25 April 2010

UP! - Luxor, Egypt [Day Six]

Another day, another ridiculously early morning. I can't even remember what time it was, it all kind of blends into one crazy early morning blur...

I haven’t mentioned our 'breakfast boxes' yet - these were the breakfasts provided when we were on the move and couldn’t eat at the hotel. They were... shit, to be honest. This morning we were lucky enough to once again have a breakfast box. Awesome.

The reason for the early morning is a few of us did an optional hot air balloon ride. To get there, we had to take a bus, then a boat, then another bus. As we got on the boat they served us coffee and tea. So I settled down for a cup expecting it to take a while, but we were just going across the river (apparently there aren't many bridges around) and were there in about 5 minutes.

As we arrived there were six massive balloons just starting to come alive. The first thing that struck me was the noise - the... I don’t know the correct name, but I'll call them the fire makers... were so loud! We were shown to our balloon just as it was starting to lift. I couldn't believe the size of the basket! I guess I was expecting a Wizard of Oz style, with room for about four people. But our basket took 30 people or more.

After we were all in, the balloon lifted off. It's a really weird sensation. Every other time I have been "flying" your either at high speed and/or there is a lot of engine noise. In the balloon you move very slowly and its completely silent.

We flew over ancient ruins and got an amazing view panoramic view of the surroundings. I think what made it even better was that there were so many other balloons in the sky at the same time as us. And after about 15 minutes in the air the sun started to peek over the horizon. It made the early morning all worth it.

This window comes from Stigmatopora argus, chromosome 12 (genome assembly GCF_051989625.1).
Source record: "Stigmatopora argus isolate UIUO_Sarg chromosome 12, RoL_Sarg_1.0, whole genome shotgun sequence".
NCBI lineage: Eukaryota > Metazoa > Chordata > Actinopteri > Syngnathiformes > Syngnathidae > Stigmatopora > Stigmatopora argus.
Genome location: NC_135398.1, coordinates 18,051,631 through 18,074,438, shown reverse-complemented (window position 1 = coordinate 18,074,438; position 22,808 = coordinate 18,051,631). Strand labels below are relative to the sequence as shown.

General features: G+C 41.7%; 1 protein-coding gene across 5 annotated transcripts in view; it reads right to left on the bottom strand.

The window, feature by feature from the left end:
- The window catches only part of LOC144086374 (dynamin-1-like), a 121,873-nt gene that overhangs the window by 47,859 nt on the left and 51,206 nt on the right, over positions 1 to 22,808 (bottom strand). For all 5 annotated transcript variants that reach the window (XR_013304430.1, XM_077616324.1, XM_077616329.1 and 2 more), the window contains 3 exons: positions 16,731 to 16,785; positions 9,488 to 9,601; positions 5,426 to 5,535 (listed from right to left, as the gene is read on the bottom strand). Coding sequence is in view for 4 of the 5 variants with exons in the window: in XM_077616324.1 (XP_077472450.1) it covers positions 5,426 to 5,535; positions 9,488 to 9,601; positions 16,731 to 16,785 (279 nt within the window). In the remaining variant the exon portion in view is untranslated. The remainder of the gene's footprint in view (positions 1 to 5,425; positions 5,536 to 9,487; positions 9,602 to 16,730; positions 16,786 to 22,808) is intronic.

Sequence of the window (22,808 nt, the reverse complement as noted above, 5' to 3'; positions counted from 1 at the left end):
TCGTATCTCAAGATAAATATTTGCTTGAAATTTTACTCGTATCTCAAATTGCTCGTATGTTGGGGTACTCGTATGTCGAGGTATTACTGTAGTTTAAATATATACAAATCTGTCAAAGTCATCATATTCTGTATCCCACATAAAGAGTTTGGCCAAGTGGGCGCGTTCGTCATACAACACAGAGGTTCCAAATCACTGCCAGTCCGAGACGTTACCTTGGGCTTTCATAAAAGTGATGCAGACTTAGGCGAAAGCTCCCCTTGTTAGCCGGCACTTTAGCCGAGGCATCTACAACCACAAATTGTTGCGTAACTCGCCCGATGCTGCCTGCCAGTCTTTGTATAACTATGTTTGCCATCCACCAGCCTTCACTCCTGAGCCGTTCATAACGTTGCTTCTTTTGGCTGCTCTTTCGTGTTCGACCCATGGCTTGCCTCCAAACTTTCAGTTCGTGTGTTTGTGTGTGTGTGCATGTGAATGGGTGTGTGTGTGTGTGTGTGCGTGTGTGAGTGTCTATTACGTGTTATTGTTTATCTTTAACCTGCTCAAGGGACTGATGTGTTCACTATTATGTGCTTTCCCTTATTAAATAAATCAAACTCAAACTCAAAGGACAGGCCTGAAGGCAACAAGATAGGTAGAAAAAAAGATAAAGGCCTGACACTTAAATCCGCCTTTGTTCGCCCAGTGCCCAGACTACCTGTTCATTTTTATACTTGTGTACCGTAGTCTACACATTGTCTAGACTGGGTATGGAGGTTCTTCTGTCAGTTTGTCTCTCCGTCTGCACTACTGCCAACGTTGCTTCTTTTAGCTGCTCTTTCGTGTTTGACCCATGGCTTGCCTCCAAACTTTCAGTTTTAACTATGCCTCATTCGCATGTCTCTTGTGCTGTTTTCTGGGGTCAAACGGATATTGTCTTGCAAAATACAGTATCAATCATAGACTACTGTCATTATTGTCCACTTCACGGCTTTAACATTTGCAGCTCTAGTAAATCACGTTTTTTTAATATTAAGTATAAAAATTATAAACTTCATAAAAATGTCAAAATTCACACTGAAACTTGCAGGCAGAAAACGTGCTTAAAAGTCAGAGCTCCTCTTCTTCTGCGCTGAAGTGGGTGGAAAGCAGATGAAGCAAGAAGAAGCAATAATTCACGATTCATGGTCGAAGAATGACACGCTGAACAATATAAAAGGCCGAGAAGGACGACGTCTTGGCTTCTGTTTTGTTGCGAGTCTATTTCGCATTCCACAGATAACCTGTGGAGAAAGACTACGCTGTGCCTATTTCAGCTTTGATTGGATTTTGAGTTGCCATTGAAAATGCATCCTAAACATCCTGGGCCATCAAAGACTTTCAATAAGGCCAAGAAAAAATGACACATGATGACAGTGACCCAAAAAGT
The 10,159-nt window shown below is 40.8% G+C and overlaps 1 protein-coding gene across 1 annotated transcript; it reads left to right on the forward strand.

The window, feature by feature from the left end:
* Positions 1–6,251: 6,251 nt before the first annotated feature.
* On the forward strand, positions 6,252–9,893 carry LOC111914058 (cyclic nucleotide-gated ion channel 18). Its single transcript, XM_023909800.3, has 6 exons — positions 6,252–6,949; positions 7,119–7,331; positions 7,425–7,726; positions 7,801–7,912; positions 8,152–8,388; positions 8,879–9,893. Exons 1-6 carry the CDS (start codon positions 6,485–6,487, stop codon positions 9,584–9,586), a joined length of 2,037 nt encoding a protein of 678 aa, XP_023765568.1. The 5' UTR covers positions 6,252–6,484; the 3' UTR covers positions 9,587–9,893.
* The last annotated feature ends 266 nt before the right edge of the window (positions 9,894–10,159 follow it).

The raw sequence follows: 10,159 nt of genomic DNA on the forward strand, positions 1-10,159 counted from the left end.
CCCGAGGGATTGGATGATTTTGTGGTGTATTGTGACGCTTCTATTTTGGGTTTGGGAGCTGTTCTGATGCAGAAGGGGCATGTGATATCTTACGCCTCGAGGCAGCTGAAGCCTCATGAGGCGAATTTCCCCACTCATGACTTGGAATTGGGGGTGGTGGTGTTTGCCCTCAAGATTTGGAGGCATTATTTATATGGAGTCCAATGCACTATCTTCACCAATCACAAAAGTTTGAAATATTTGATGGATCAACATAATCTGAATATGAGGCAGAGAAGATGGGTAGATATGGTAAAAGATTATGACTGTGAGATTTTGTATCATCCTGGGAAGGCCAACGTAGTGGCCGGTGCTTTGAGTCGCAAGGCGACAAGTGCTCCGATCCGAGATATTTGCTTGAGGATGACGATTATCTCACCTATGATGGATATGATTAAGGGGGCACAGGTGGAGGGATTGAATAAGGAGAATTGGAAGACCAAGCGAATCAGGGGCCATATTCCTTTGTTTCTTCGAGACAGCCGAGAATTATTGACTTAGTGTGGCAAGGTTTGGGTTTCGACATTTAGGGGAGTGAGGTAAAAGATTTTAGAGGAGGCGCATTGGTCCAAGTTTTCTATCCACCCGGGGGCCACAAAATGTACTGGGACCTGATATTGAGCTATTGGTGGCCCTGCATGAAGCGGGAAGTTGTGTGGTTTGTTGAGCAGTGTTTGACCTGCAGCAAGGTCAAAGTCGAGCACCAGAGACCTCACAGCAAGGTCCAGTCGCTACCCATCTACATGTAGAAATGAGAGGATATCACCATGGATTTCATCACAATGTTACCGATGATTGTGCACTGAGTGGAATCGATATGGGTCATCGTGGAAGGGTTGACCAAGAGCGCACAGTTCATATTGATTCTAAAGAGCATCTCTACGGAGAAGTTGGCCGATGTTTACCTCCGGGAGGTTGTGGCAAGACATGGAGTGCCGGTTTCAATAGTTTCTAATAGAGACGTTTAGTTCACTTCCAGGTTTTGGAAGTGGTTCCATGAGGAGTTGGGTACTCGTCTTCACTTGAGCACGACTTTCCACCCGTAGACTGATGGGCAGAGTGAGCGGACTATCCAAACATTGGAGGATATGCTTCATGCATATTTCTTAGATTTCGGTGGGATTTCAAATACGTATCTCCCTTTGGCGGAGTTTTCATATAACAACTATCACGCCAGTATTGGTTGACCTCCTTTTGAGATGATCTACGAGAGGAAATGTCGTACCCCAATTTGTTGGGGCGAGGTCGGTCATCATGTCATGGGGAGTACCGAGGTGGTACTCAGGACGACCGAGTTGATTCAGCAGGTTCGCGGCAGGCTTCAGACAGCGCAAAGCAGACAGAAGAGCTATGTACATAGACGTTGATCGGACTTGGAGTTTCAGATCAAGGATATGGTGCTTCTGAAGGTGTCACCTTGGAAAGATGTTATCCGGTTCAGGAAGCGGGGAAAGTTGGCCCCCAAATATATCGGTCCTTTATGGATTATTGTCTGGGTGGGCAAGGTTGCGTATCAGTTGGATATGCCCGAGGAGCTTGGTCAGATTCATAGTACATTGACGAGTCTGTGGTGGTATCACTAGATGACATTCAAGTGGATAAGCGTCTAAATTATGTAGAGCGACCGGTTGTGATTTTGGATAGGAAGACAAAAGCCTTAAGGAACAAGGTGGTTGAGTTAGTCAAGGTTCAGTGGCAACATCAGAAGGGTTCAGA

As we were coming down we flew over a small village. We got to see right down into peoples houses - backyards filled with chickens and ducks, donkeys, even a camel. The locals were waving up at us. It was really cool.

About a minute after we landed a truck pulls up with about 10 guys on the back, who all jump off and rapidly start trying to pull in the balloon. This takes about 10 minutes, and afterwards out come the drums and they all grab a girl and have a dance - apparently celebrating a successful landing. Although, its probably just a good idea to cop a feel.

Back on the bus, we met up with the rest of the group, and made our way to the Valley of Kings. This is a valley filled with the tombs of the kings of Egypt. The area was used for over 500 years, and is known to contain 63 tombs and chambers. And it is HOT! Crazily hot.

The most amazing thing about the tombs in the Valley of Kings is the colour. The ancient Egyptians prepared the walls before they painted, and afterwards covered them in a layer of egg white and wax. This has preserved them extremely well - smart people! The colours are still very bright, and the pictures, amazing! Again, no pictures, so you will just have to believe me.